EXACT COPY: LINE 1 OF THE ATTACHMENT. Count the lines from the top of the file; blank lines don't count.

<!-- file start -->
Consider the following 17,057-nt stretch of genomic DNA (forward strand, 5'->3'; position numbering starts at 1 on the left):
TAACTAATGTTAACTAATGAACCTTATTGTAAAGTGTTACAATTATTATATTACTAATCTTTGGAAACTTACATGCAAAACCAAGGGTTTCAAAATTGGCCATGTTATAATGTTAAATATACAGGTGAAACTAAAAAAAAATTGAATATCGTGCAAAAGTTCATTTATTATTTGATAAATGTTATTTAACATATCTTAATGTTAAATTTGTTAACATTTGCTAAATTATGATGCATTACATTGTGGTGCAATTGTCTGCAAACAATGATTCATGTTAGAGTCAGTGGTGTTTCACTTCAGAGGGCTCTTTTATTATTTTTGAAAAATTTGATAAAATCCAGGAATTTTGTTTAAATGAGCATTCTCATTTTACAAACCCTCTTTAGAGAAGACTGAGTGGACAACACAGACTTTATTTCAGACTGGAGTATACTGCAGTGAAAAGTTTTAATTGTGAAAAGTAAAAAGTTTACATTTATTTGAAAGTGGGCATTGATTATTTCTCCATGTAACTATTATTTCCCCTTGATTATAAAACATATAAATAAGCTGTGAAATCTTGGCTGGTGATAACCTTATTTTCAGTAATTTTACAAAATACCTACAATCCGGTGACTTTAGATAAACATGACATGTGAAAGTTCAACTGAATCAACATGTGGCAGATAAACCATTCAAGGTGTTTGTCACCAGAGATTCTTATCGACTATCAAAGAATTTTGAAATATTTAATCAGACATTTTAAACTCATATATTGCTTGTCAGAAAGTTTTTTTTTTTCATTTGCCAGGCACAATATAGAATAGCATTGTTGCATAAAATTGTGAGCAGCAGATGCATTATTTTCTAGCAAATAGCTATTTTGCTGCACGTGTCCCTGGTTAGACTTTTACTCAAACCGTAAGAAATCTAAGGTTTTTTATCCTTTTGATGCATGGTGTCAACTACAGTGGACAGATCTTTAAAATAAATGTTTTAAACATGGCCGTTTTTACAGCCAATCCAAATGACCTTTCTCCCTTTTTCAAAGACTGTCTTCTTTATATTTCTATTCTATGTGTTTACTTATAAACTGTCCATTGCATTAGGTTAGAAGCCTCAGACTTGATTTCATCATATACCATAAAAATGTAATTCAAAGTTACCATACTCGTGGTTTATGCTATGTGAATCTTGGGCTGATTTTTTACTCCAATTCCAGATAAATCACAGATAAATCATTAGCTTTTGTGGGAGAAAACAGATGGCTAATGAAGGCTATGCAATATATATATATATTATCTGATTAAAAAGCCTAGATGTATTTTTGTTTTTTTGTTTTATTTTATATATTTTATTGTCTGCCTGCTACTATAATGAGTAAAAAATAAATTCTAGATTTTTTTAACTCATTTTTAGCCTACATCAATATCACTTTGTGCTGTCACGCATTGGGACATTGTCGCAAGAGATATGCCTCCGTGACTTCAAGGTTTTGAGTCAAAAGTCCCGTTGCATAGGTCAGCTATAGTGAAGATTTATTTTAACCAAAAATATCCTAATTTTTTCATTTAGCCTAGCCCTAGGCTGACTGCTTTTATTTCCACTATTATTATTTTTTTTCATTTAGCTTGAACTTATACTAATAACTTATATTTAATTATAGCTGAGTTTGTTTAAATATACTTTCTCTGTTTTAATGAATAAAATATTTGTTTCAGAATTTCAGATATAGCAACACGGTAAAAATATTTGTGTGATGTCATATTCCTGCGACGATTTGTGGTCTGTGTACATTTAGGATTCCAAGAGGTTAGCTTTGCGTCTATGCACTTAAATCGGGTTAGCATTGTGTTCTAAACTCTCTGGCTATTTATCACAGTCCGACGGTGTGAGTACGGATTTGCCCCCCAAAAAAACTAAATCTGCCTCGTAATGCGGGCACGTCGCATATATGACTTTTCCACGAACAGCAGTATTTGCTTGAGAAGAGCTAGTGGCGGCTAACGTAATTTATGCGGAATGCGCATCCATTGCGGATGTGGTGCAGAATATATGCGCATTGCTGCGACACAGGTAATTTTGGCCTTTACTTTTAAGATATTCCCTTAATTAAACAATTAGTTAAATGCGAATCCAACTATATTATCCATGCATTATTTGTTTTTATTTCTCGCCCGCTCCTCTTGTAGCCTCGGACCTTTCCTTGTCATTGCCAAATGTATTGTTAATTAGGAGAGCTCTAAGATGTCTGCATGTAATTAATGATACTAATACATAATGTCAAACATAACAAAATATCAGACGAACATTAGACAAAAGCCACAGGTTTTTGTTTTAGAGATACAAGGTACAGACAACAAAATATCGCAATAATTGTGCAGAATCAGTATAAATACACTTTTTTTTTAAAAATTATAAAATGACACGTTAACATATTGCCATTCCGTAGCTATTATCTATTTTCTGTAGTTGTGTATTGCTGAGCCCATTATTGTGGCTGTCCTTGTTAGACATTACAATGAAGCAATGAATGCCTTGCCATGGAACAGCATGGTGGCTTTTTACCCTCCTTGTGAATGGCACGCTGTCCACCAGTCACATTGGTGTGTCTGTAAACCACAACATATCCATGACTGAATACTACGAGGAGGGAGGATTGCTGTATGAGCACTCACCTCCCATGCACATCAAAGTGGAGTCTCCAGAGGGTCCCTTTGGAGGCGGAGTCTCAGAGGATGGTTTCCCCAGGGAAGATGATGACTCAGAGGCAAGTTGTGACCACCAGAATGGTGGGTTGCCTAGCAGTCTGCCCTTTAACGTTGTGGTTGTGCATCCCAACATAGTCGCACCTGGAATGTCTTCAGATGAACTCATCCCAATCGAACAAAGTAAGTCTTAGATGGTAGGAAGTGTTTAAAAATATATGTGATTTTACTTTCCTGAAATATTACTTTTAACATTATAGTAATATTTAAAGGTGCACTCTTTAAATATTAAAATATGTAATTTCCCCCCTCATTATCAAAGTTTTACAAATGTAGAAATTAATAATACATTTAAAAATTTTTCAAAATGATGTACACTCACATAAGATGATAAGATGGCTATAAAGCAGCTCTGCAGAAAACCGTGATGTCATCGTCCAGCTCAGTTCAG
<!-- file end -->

Consider the following 17,057-nt stretch of genomic DNA (forward strand, 5'->3'; position numbering starts at 1 on the left):